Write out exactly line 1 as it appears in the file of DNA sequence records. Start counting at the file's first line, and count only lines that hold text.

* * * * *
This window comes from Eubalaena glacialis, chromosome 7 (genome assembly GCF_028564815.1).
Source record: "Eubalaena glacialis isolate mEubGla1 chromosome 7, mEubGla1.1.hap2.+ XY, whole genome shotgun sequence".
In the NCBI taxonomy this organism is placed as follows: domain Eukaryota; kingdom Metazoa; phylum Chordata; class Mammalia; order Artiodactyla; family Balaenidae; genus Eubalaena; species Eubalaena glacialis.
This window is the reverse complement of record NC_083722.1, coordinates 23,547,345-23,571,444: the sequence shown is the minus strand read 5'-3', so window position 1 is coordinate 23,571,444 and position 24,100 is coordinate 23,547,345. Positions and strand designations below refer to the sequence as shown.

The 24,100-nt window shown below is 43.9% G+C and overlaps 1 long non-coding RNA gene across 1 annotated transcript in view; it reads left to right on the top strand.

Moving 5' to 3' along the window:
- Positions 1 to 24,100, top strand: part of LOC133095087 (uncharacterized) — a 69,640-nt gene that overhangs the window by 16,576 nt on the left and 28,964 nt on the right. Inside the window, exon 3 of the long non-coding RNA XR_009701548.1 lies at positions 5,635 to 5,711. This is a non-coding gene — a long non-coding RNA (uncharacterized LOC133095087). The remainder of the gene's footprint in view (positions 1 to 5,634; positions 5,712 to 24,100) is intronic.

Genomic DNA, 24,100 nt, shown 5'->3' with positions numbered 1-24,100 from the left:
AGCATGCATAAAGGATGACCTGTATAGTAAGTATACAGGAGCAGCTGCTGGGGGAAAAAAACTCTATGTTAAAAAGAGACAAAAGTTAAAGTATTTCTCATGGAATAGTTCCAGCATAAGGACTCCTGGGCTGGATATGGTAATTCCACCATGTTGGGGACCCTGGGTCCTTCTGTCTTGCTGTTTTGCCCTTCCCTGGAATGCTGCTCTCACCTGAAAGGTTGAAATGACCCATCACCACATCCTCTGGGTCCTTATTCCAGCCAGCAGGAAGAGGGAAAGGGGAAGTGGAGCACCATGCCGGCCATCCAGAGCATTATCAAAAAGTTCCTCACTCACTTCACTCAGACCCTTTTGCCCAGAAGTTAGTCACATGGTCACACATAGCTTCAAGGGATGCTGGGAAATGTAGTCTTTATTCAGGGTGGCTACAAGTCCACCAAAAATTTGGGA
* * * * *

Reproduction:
This window comes from Eubalaena glacialis, chromosome 7 (genome assembly GCF_028564815.1).